So before going into such implementation details first few words what unfortunate consequences I had in mind. Well, I always thought that such overly simple test for armor penetration is one of major weaknesses of that fine game. It not only removed good part of realism form naval battles but also invited players to all sorts of gamey moves. It is in human nature to gamble (in this case to gamble against game engine) when we belive we can trick the odds to be on our side. And no matter if going againt LBA, shore CD guns or enemy surface TF of known composition predictability of penetration-vs-armor model let the players choose their forces in the way which let them heavily reduce if not outright avoid risk of penetrating hits (jap BB decks immune to 500lb bombs, allied CA mostly immue to shooting of punny jap CD 5.5 inchers, BBs basicaly immune from CA fire, just like allied CA immune from crapy jap CL guns). Sure such "immunity" wasn't (fortunately!) 100% proof: sooner or later raising experience of 4E pilots was going to give them a chance to drop deadly 1000 or 2000lb bombs and in naval battles there was always topedo attack factor to take into account. And besides even non-penetrating hits were supposed to make some minor damage. I've read on the forum horror stories of BBs burnt to the waterline by rain of nonpenetrating 500lb bombs though I have to say, I never have seen this myself (good!), nor manage to inflict it on one of my opponents (pity! [;)]).
Overall my humble opinion was that simplicity and predictability of armor penetration model promoted player's gaminess and precluded results like that in the First Naval Battle of Guadalcanal where allied CAs nailed japan BB (surely Hiei was just second class BB, and still she was just severly wounded after naval brawl and doomed only after series of air attacks).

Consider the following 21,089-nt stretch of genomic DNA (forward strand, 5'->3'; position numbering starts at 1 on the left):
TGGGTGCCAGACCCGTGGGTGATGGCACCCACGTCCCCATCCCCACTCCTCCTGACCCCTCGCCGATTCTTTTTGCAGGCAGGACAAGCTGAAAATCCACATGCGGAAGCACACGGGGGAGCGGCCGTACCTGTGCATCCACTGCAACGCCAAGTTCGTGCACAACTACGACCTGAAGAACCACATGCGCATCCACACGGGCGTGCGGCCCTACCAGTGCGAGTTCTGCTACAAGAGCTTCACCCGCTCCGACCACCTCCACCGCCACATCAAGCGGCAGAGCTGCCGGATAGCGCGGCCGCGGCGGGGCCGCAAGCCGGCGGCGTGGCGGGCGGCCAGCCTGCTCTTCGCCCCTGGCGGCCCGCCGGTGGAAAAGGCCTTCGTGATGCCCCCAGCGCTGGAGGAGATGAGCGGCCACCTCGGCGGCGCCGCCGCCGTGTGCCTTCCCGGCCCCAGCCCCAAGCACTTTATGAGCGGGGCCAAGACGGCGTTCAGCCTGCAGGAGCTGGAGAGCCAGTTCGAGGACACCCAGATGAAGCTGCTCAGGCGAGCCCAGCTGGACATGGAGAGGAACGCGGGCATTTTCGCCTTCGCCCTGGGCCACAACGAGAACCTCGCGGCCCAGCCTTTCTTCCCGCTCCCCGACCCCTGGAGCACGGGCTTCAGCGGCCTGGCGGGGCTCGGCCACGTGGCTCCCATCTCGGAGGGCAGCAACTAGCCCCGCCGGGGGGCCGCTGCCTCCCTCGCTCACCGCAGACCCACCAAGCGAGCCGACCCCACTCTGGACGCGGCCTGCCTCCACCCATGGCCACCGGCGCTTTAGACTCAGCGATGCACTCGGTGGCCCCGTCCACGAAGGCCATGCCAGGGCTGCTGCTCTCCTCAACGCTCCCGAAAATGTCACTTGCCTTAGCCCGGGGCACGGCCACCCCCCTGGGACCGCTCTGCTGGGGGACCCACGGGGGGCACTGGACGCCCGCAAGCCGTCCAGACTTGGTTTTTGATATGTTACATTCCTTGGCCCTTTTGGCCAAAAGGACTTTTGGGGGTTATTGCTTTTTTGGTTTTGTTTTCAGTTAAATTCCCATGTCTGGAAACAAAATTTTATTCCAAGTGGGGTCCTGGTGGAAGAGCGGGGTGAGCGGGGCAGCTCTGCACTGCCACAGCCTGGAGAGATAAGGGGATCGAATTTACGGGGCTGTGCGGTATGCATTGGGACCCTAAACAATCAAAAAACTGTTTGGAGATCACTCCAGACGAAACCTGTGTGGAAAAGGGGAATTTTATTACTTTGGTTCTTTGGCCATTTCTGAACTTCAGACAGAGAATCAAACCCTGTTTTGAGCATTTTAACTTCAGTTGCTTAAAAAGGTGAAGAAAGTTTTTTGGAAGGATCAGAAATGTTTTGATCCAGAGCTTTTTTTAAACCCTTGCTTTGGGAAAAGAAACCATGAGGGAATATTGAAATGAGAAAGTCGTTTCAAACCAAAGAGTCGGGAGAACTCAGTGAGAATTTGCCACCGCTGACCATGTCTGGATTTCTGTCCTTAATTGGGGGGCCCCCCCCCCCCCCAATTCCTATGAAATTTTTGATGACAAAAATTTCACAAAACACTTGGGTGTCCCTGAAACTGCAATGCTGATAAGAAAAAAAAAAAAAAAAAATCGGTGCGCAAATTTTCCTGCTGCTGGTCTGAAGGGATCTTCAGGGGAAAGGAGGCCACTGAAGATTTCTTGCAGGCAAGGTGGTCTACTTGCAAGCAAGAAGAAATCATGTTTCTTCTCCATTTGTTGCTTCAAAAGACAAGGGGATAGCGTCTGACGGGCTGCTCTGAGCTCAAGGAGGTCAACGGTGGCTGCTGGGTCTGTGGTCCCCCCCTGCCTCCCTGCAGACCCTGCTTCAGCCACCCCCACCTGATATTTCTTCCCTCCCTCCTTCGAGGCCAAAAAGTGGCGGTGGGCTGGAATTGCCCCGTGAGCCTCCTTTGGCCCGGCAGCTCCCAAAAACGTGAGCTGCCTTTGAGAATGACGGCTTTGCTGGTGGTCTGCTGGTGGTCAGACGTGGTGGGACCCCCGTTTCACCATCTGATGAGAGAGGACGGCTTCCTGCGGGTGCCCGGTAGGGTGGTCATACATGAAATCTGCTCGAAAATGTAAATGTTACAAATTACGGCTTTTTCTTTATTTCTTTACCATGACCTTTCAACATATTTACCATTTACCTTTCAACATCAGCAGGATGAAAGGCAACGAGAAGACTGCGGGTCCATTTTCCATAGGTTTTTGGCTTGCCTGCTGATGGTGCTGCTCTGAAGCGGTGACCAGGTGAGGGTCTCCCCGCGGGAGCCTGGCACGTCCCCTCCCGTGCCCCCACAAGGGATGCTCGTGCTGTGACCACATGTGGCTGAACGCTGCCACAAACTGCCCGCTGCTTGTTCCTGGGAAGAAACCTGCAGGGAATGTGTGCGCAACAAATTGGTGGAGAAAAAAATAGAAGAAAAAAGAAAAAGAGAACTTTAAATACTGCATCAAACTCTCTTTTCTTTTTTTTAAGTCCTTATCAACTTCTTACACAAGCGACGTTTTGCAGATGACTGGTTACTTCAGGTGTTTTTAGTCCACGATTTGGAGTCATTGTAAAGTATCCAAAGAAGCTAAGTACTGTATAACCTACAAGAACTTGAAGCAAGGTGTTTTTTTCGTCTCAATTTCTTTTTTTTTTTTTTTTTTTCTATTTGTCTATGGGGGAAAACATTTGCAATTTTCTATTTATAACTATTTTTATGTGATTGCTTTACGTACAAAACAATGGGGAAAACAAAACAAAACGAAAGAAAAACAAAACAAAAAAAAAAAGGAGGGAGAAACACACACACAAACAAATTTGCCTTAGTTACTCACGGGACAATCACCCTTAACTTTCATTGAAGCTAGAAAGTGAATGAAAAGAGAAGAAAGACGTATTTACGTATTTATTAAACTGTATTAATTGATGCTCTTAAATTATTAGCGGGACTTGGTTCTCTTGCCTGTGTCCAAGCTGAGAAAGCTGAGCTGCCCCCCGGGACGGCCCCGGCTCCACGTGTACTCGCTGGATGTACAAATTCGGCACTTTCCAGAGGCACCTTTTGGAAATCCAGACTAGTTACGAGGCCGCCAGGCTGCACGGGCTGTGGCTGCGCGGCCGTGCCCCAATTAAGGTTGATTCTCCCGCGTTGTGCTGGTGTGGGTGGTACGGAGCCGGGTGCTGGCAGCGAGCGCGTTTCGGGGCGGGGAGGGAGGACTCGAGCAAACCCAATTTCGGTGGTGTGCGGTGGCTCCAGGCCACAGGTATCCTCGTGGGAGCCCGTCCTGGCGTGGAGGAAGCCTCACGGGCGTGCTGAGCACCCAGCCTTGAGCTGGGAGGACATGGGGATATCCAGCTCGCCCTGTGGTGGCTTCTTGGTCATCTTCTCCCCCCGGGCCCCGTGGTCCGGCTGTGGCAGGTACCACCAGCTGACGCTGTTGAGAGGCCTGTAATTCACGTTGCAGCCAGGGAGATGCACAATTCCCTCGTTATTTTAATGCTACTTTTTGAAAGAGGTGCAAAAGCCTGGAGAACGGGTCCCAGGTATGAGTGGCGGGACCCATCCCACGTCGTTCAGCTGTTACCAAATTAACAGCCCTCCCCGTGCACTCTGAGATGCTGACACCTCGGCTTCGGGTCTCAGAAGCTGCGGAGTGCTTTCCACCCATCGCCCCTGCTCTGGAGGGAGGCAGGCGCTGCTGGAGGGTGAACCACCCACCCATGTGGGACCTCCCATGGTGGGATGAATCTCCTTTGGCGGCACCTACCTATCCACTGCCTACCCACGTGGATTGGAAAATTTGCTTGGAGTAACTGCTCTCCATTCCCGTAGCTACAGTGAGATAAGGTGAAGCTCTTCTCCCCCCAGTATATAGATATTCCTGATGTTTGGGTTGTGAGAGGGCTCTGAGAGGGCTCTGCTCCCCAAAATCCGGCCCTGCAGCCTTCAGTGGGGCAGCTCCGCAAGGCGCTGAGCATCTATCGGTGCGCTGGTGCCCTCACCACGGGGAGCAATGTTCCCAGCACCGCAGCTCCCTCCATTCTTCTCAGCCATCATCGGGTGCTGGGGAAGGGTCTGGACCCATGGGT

Anyway I surely hoped that weakness to be amended in AE - can't say if it was and if so to what extend it was done but if I read correctly posts of knowleadgeable people involved in AE development it wasn't changed much. Surely some changes with damage distribution had to be made due to new damage categories. But was armor penetration model itself changed? I dunno. If not it may be interesting to look at the details of armor penetration model in Classic WitP...
After reading US87891 comments and beeing - I must admit - rather sceptical about them I tried to decipher the details on my own. However I have to stress here that: first they (the details listed below) are prone to misread and certainly not complete, and second, even if they are mostly right - as I hope they are - they are directly relevant only to Classic WitP. Anyway here they go:

First to note is that there is apparently single procedure is handling ship hits by all kind of devices: from mines and torps through guns up to bombs and aircraft cannons. One of first relevant things done in that procedure is classifying the hit as one of three generic types:
  • To type one belongs mine and torp hits. They are always tested against belt armor and has no chance to damage ship guns or other device mounts (not a big surprise here). Special feature is for hits of that type Penetration is tested against Random(BeltArmor) value meaning even small mine devices have some chance of achieving penetration.
  • Hits of type two (lets call them side hits) contain almost all gun hits (Navy, DP, ArmyWeapon, AA-guns; with only one exception I'll talk in a second) plus PGM and rocket hits (yes I know the later are defunct but present in the code) and lastly aircraft cannon hits.
  • To type three (gonna call them top hits) belong all bomb device hits (besides GP bombs the code has second apparently unused bomb device type slot - planned for SAP bombs I guess?) and NavyGuns hits shot at long range. Long range NavyGun fire (long range here is defined as 66% or more of NavyGun listed MaxRange value) is that only exception mentioned above.
It is important to note that belonging to side- or top-hit class does not determine yet 100% that they will be tested against belt or deck armor respectively. There is for example 20% chance that top-hit penetration will nevertheless be tested against belt armor (it is to represent mostly near misses I guess). Similarly there are chances (for gunes exact numbers depend on the range in relation to the shooting gun's MaxRange) that side hit will go against ship's deck armor.
Also both side- and top-hits have first a chance to hit one of ship's device turret mounts and thus be tested against that turret mount armor (and/or against Tower armor). Because for device mounts there is no separated values for side and top turret armor when testing against top-hits procedure doubles Penetration before comparing it against turret armor. Effectively it is equivalent to assumption that turret top armor is half of its side armor.